I saw this Frostheim story making the rounds, and I've wanted to comment on it, but didn't really find the right words until today.
For those who don't know, Frostheim is some kind of hunter personality. He writes for WoW Insider occasionally, and runs Warcraft Hunter's Union, a big hunter guild. Apparently Frostheim joined a random Dungeon Finder group, saw that it was Old Kingdom, and announced in party chat that he did not have time to do the optional bosses. The other party members did not say anything. Later on, the other four went to do an optional boss. Frostheim went off on his own and attempted to solo the last boss. The boss managed to get the rest of the group into combat and the group wiped. Drama ensued.
In my view, there were three mistakes made during this fiasco:
1. Frostheim should not have signed up for a dungeon if he didn't have time to complete it.
2. The group should have decided about the optional bosses at the start and communicated that decision to everyone. Then people could leave if they were unhappy.
3. Frostheim should not have gone off from the rest of the group.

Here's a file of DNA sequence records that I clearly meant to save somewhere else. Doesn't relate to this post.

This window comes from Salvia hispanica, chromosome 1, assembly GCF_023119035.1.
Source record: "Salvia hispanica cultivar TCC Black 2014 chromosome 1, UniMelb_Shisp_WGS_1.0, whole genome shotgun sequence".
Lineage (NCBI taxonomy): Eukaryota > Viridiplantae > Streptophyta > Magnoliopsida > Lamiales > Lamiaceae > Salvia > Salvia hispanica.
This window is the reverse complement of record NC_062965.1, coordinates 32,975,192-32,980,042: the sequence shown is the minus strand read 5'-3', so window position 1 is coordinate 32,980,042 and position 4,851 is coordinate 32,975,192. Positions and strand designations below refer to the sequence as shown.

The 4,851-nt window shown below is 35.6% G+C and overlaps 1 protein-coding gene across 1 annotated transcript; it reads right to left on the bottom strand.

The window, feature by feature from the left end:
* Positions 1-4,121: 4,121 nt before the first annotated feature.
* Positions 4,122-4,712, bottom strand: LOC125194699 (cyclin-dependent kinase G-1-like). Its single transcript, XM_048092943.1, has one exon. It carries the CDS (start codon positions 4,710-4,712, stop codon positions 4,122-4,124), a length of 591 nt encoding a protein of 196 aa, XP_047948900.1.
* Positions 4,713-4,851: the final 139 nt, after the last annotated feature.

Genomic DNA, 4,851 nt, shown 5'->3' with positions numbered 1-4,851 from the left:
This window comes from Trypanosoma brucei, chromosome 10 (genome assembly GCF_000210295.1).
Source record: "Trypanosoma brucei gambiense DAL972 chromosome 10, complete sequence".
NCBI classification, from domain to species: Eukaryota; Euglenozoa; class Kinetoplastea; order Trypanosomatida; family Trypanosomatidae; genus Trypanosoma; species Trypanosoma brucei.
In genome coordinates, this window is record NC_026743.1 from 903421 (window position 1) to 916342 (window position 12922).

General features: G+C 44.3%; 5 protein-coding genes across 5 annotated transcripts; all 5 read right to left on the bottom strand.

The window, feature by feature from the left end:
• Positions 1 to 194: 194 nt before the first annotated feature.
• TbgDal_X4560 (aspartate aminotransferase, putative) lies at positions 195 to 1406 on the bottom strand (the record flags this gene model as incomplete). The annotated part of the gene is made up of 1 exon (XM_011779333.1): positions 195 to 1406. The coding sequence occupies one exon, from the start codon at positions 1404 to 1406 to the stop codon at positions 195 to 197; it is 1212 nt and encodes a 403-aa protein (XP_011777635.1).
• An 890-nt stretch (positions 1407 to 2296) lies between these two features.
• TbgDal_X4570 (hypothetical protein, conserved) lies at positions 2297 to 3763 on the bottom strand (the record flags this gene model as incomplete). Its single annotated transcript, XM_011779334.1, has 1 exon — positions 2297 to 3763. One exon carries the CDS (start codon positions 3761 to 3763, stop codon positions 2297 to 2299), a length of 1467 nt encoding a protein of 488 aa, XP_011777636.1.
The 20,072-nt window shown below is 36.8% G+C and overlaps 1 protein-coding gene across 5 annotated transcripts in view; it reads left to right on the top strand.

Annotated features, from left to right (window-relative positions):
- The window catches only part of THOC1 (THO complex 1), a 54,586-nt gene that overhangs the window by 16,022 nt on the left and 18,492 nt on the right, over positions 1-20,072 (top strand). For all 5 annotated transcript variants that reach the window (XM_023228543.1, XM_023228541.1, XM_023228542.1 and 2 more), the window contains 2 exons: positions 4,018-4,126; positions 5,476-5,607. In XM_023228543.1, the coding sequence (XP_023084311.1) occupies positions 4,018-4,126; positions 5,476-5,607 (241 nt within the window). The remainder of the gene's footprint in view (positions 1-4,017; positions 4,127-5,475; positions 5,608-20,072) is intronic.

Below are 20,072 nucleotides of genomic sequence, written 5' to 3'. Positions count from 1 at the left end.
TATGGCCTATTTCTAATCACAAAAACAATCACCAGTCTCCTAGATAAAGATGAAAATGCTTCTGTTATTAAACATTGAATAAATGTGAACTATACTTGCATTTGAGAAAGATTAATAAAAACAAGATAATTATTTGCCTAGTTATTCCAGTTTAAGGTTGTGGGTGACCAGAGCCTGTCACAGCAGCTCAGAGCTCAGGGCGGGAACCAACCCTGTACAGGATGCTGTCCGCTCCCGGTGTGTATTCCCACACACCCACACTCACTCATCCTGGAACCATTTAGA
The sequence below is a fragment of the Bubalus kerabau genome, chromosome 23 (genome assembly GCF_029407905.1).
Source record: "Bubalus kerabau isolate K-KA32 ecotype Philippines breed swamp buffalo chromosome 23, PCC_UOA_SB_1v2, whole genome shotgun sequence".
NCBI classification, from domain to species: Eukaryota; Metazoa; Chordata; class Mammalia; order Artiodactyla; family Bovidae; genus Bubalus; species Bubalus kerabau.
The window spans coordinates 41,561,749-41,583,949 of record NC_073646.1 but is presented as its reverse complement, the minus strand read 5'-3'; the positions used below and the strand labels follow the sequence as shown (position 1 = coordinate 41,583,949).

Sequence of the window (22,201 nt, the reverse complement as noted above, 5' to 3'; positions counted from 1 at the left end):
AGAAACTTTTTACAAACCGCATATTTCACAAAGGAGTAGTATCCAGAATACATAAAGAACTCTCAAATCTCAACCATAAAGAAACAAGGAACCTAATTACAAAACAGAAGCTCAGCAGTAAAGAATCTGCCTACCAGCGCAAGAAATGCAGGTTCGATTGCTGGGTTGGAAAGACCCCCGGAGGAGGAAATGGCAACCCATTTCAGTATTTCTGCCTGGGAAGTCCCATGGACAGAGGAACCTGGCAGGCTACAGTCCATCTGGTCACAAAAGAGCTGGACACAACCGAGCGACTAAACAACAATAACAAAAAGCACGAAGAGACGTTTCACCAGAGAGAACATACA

In any case, the main point I want to make is:
Sometimes, you get outvoted.
Sometimes, you're in a group, and the majority of the group wants to do something that you don't want to do. The right thing to do is either leave the group, or follow their lead.
There is no shame in losing the vote. "I wanted Y, but more people wanted X, so we did X" is okay. It leads to a functioning group or society. "I wanted Y, but more people wanted X, so I attempted to force them to do Y" just leads to strife.
But a lot of people seem to take being outvoted personally. Like it's a judgement on you as an individual, and it's vital for you to "win" at all costs. And this seems to be happening not only in WoW, but society at large.
For example, take all these schemes to introduce new voting systems like Single-Transferrable-Vote. I can't shake the feeling that the backers feel they can't win normally, and so are trying to rig the game so that they can magically win. We all know Arrow's Impossibility Theorem, so why try and make life more complicated?
Though, to be fair, I am unreasonably conservative on the subject of voting. I disapprove of absentee voting, computerized voting, machine voting, assisted voting, write-in candidates, punching holes in ballots, internet voting, non-secret voting, counting votes by machine, butterfly ballots, releasing results to the media before voting closes, and pretty much anything that is not going to a polling station and marking an X on a paper ballot beside the name of your preferred candidate.
Anyways, went a bit off-topic, but the point remains: when you're in a group, sometimes you get outvoted. You either leave the group, or you abide by the results. Of course, this isn't absolute if we're talking about something like slavery, but for the vast majority of life, it's a pretty good rule to follow.